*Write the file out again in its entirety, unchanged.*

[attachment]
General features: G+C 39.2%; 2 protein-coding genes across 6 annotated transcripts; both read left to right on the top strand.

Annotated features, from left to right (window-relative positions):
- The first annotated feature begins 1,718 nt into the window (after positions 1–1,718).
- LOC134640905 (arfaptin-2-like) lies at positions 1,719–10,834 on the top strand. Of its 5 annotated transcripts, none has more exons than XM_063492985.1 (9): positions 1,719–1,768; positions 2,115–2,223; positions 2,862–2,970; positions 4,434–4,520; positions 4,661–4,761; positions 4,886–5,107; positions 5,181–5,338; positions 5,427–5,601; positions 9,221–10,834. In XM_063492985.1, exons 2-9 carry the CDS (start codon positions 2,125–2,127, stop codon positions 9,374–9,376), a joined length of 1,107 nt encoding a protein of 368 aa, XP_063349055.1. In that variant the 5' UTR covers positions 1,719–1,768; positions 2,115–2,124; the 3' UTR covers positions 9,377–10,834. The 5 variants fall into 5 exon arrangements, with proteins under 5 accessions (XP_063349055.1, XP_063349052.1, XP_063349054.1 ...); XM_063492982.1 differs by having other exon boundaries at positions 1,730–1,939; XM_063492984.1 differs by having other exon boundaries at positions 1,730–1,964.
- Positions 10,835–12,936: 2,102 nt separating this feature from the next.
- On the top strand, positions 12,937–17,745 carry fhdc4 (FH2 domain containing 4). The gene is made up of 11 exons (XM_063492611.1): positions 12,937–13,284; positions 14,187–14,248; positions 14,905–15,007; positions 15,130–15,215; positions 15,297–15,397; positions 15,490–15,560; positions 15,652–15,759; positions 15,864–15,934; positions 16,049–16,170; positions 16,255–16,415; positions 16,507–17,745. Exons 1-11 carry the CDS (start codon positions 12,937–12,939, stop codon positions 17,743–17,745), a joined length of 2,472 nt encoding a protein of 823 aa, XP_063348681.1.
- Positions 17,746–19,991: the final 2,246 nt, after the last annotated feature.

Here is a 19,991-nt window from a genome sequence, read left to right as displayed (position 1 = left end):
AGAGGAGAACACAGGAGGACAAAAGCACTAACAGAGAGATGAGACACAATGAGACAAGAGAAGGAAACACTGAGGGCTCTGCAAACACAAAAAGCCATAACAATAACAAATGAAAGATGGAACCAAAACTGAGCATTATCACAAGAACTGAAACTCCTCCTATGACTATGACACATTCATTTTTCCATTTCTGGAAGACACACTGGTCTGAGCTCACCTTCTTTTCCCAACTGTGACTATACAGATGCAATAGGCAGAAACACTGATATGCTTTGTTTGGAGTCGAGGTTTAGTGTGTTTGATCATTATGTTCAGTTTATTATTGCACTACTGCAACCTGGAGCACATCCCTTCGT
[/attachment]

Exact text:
General features: G+C 39.2%; 2 protein-coding genes across 6 annotated transcripts; both read left to right on the top strand.

Annotated features, from left to right (window-relative positions):
- The first annotated feature begins 1,718 nt into the window (after positions 1–1,718).
- LOC134640905 (arfaptin-2-like) lies at positions 1,719–10,834 on the top strand. Of its 5 annotated transcripts, none has more exons than XM_063492985.1 (9): positions 1,719–1,768; positions 2,115–2,223; positions 2,862–2,970; positions 4,434–4,520; positions 4,661–4,761; positions 4,886–5,107; positions 5,181–5,338; positions 5,427–5,601; positions 9,221–10,834. In XM_063492985.1, exons 2-9 carry the CDS (start codon positions 2,125–2,127, stop codon positions 9,374–9,376), a joined length of 1,107 nt encoding a protein of 368 aa, XP_063349055.1. In that variant the 5' UTR covers positions 1,719–1,768; positions 2,115–2,124; the 3' UTR covers positions 9,377–10,834. The 5 variants fall into 5 exon arrangements, with proteins under 5 accessions (XP_063349055.1, XP_063349052.1, XP_063349054.1 ...); XM_063492982.1 differs by having other exon boundaries at positions 1,730–1,939; XM_063492984.1 differs by having other exon boundaries at positions 1,730–1,964.
- Positions 10,835–12,936: 2,102 nt separating this feature from the next.
- On the top strand, positions 12,937–17,745 carry fhdc4 (FH2 domain containing 4). The gene is made up of 11 exons (XM_063492611.1): positions 12,937–13,284; positions 14,187–14,248; positions 14,905–15,007; positions 15,130–15,215; positions 15,297–15,397; positions 15,490–15,560; positions 15,652–15,759; positions 15,864–15,934; positions 16,049–16,170; positions 16,255–16,415; positions 16,507–17,745. Exons 1-11 carry the CDS (start codon positions 12,937–12,939, stop codon positions 17,743–17,745), a joined length of 2,472 nt encoding a protein of 823 aa, XP_063348681.1.
- Positions 17,746–19,991: the final 2,246 nt, after the last annotated feature.

Here is a 19,991-nt window from a genome sequence, read left to right as displayed (position 1 = left end):
AGAGGAGAACACAGGAGGACAAAAGCACTAACAGAGAGATGAGACACAATGAGACAAGAGAAGGAAACACTGAGGGCTCTGCAAACACAAAAAGCCATAACAATAACAAATGAAAGATGGAACCAAAACTGAGCATTATCACAAGAACTGAAACTCCTCCTATGACTATGACACATTCATTTTTCCATTTCTGGAAGACACACTGGTCTGAGCTCACCTTCTTTTCCCAACTGTGACTATACAGATGCAATAGGCAGAAACACTGATATGCTTTGTTTGGAGTCGAGGTTTAGTGTGTTTGATCATTATGTTCAGTTTATTATTGCACTACTGCAACCTGGAGCACATCCCTTCGT